December 03, 2009

I may not like Bernanke but I like the R's even less

I'm watching the super fun Senate confirmation hearing for Fed Chair Ben Bernanke. Aside from the par payouts on the CDS (Credit Default Swaps) written by AIG (many of which were lottery tickets), he's done a decent job or, at least, as decent a job as anyone could have done. The reality is that many of the problems we faced were created by Congress, not the Fed and certainly not Bernanke. That's not to say he didn't screw up or that mistakes weren't made. However, all things being equal, we aren't in the middle of a depression and that's what we were looking at a little over a year ago.

Watching Senators Bunning and Bennett (R-UT) pontificate makes me actually like Bernanke. First off, there's Bennett whining about inflation and 'Carter's inflation' in the 1970's that finally ended thanks to Paul Volcker and President Reagan. Of course, Sen. Bennett's kind of a moron. He didn't realize that it was actually President Nixon, through his control of then Fed Chair Arthur Burns who kept expansionary monetary policy in place despite pressures that were clearly building in the economy. And it was Carter's appointee to the Chair, Paul Volcker, who broke inflation, not President Reagan. Reagan's policies had absolutely nothing to do with it.

Then there's Senator Bunning. Bunning was pissed about the par payouts on the CDS contracts without even understand the terms of those contracts which really is the far bigger issue. As for the payout, Bernanke's hands actually were tied... the only way to renegotiate the payout on the contracts would have been for AIG to go into bankruptcy. Given the aftershocks of Lehman (a total freeze of the credit markets and the complete breakdown of structure finance, eliminating more than $5 trillion from the US banking system), that was wholly undesirable. If the contracts hadn't been paid at par, the creditors would have forced AIG into bankruptcy and the result would have been disaster.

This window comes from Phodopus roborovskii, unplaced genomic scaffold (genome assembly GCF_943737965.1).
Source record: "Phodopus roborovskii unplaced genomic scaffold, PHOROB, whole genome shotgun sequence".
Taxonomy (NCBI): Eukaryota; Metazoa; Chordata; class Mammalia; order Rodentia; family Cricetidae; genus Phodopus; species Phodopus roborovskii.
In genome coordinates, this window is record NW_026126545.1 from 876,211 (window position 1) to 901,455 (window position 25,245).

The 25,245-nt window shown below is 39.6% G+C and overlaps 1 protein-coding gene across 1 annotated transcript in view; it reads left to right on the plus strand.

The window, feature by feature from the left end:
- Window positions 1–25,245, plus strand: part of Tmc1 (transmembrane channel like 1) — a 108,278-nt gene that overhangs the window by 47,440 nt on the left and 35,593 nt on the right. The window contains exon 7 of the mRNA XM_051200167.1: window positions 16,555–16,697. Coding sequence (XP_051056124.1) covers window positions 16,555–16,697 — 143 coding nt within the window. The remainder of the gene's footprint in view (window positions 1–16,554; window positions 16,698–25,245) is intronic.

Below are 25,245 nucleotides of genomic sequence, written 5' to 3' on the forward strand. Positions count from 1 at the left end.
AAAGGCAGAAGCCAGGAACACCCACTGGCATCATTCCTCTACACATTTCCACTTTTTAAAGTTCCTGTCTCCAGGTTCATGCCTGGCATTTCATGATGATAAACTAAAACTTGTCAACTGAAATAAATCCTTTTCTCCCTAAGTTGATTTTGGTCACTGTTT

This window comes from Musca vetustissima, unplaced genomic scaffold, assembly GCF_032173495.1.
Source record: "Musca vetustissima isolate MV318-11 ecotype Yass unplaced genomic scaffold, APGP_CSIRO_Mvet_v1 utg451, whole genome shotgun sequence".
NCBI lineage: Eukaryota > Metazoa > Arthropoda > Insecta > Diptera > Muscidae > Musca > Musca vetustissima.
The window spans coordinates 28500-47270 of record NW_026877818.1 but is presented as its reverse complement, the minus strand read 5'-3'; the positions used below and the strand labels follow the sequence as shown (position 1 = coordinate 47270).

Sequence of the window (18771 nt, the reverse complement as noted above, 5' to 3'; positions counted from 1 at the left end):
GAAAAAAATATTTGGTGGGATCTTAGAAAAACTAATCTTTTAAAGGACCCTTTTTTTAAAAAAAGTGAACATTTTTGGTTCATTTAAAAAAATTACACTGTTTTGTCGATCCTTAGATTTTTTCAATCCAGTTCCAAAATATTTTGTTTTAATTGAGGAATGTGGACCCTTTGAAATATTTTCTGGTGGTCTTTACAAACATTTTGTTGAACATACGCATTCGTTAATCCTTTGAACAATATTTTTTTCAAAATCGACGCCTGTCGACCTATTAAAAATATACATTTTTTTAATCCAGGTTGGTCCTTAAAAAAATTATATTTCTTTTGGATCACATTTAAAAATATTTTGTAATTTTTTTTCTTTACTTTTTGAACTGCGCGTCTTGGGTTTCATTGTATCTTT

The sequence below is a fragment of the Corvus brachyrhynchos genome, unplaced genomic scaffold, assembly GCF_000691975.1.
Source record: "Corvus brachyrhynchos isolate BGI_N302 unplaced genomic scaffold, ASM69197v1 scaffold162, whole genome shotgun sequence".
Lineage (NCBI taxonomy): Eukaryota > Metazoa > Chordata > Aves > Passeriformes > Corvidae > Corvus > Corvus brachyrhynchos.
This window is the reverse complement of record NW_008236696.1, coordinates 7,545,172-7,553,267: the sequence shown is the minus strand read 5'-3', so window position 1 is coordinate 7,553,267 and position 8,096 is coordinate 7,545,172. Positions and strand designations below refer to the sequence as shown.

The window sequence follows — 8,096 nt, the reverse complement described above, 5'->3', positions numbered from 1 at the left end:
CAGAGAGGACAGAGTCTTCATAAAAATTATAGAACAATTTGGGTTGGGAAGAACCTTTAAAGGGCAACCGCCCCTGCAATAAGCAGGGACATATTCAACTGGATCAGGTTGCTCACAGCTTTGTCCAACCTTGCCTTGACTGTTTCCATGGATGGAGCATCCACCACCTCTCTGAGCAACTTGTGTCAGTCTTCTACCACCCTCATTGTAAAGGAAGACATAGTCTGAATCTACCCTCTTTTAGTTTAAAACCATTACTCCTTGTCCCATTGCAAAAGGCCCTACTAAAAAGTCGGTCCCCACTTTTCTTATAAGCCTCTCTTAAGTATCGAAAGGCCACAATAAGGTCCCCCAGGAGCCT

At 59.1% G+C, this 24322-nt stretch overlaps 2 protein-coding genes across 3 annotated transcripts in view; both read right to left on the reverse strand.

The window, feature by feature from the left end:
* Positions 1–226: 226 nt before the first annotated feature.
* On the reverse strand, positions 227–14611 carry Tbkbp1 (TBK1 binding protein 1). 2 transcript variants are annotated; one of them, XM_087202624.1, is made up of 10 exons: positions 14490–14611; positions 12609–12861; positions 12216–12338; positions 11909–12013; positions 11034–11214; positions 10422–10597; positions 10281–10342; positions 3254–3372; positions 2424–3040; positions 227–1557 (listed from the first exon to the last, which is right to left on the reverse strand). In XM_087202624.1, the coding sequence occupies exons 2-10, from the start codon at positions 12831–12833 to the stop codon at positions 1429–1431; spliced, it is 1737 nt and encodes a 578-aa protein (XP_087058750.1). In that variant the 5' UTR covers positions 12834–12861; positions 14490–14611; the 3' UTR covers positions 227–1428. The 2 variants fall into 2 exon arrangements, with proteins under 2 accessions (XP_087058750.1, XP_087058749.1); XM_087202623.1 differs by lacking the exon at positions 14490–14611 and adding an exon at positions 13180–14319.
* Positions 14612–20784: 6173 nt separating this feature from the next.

That ain't the whole story, though. These contracts weren't just insurance policies (that's basically what CDS is... it's an insurance policy against risk of economic loss or to cover event risk), they were also lottery tickets. For example, with most types of insurance, the policy is for the full value of the property covered (either cash or replacement cost) or limited by a set coverage amount. That's the maximum the company will pay in the event of a full loss. However, insurers only actually pay (in property settlements) ACTUAL loss. With CDS, especially some of the crap contracts written by AIG, they were set to pay off the entire contract value, not just the actual loss. So, if Goldman Sachs had a swap contract in effect with AIG covering a Collateralized Debt Obligation (CDO) the payout trigger might be a default rate of 15% on the CDO. But, the swap didn't pay off to cover the 15% loss, it paid out the full PAR value of the CDO, even though it was worth significantly less than par.

It's equivalent to me insuring my house for $280,000. Then, if there's a minor fire in the kitchen, instead of paying to repair the damage, they just cut me a check for $280,000 and then they own the house which, watch out, was only worth $100k.

THAT'S what Bunning should have been pissed about, the fact that those contracts were honored at all even though they were clearly fraudulent since I'm sure the valuations were based on representations and warranties made by the insured. If they'd been attacked that way, the court could have issued a temporary restraining order prohibiting the counterparties (Goldman Sachs, for example) from collecting or forcing any payment. Then we could have broken it all apart.

So, yeah, instead of focusing on bullshit, how about looking at the really bad stuff, Senators?


Posted by mcblogger at December 3, 2009 01:07 PM

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